Ways to Prevent Going to a Meeting

Productive people are aware and proactive when they are invited to meetings. If you get invited to a meeting (or are generally expected to be there) for no other reason than the convener thinks you…

  • “ought to be there,”
  • “have always attended,”
  • “might be interested,” or because they
  • “would like your reactions to the meeting,”

…avoid automatically acquiescing to these requests and expectations. Use some of the following tips to ensure that your attendance at a meeting is worth your time, effort, and energy.

  1. Be crystal clear on what your job is and what your job isn’t. This doesn’t only apply to your professional life; it also applies to your personal life.
  2. Eliminate the meetings that do not directly affect your roles and responsibilities.
  3. When you are invited to a meeting, ask why you have been invited, e.g., “I saw I was included on the calendar invitation for the wiggly-worm meeting on Monday and wanted to check in about being included.”
  4. Once you get the answer on why you’ve been invited and if it’s clear that your presence is not actually required or worthwhile, offer a reason why you will not be in attendance.
  5. Offer to send your ideas to the meeting convener via email or in some other written form.
  6. Schedule time to do your work so that when a meeting is scheduled that truly doesn’t require your attendance, you can legitimately say, “I already have something scheduled at that time.”
  7. Explain to others why you are avoiding meetings — in a positive, proactive way, e.g., “As you know, I run a time log for two weeks a couple of times a year and my most recent one showed a trend of over 50% of my time in meetings and less than 30% working directly on the reason I was hired so I’m trying to flip those numbers by the next time log.”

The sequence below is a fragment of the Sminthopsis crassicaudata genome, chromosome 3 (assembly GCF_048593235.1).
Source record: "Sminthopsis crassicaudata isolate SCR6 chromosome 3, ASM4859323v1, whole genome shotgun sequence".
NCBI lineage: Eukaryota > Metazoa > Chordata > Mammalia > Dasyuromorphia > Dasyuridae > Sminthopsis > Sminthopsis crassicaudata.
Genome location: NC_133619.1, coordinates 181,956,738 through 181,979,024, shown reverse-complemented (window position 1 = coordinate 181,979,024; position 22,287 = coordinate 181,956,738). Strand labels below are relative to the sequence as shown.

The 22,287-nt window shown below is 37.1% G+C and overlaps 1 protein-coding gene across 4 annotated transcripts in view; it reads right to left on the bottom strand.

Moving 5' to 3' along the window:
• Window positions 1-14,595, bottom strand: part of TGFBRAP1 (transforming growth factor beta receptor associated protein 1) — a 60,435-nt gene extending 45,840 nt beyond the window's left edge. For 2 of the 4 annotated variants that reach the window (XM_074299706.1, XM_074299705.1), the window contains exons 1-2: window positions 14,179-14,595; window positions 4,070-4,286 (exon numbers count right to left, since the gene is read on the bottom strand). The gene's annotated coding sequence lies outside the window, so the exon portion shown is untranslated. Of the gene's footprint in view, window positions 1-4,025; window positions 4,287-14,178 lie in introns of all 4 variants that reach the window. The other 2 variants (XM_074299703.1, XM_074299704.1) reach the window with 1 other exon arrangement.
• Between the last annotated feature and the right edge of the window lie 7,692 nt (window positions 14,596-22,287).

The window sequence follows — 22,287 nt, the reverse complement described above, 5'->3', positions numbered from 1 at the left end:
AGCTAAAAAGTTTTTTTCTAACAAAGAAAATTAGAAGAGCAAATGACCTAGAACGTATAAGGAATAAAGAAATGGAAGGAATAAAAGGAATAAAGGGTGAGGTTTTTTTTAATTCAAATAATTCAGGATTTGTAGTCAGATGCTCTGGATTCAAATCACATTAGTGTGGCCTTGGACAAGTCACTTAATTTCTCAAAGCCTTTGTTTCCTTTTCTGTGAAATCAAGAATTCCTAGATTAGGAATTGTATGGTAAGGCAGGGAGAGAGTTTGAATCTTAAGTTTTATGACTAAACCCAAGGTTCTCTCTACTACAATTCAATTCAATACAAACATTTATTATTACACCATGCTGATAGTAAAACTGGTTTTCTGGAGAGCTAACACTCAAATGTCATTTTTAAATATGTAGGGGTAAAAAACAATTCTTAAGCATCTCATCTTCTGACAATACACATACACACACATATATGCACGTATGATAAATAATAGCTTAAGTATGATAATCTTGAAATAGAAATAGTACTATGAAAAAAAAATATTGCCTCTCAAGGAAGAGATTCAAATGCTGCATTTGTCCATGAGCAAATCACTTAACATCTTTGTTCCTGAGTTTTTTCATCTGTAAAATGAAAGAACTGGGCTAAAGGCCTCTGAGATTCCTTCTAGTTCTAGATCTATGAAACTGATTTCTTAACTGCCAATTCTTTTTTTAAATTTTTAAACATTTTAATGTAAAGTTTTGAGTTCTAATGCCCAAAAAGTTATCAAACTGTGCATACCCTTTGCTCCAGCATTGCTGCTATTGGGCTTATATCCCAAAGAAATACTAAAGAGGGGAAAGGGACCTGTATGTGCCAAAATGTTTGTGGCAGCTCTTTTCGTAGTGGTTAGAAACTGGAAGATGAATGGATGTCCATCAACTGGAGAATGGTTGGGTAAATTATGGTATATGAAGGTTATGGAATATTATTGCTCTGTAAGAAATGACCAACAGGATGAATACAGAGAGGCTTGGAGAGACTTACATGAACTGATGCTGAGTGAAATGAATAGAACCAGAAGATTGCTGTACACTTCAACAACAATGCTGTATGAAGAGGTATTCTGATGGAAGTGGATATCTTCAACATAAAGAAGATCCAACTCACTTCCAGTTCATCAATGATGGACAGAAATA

8. Encourage others to avoid calling meetings unless essential. My definition of what deserves a meeting: Meetings are when two or more people come together (either F2F or virtually) for a purpose that can best be accomplished in a synchronous exchange. Look at your calendar for the last couple of weeks. Are there “meetings” that didn’t match this definition?
  9. Gain clarity on what is worth holding a meeting for and what isn’t. Some meetings aren’t worth holding ever and other times, it’s not worth holding a particular meeting at this time.
  10. Positively create a culture of finding solutions without meetings. This includes thinking intentionally and creatively to make adjustments so a situation doesn’t become a problem that needs a solution.

You could positive affect the overall productivity of your business, school, or agency by changing the culture of meetings. That’s a pretty good legacy, I’d say.

Imagine the difference in the lives of your organization if the only comments about meetings were:

“Wow! That was a great meeting!” or “Gosh, you missed a super meeting when you were out of town last week, but we’ve set up the next one and I hope you could be there because you’ll love it!” or “Rats! How am I supposed to choose between these two meetings on Tuesday morning?! Both of them energize me so much for the rest of the day but I can’t be in two places at once so I have to choose. It’s hard!” Some tips to help this be true are in my Get a Plan! Guide to Waaayyy Better Meetings.



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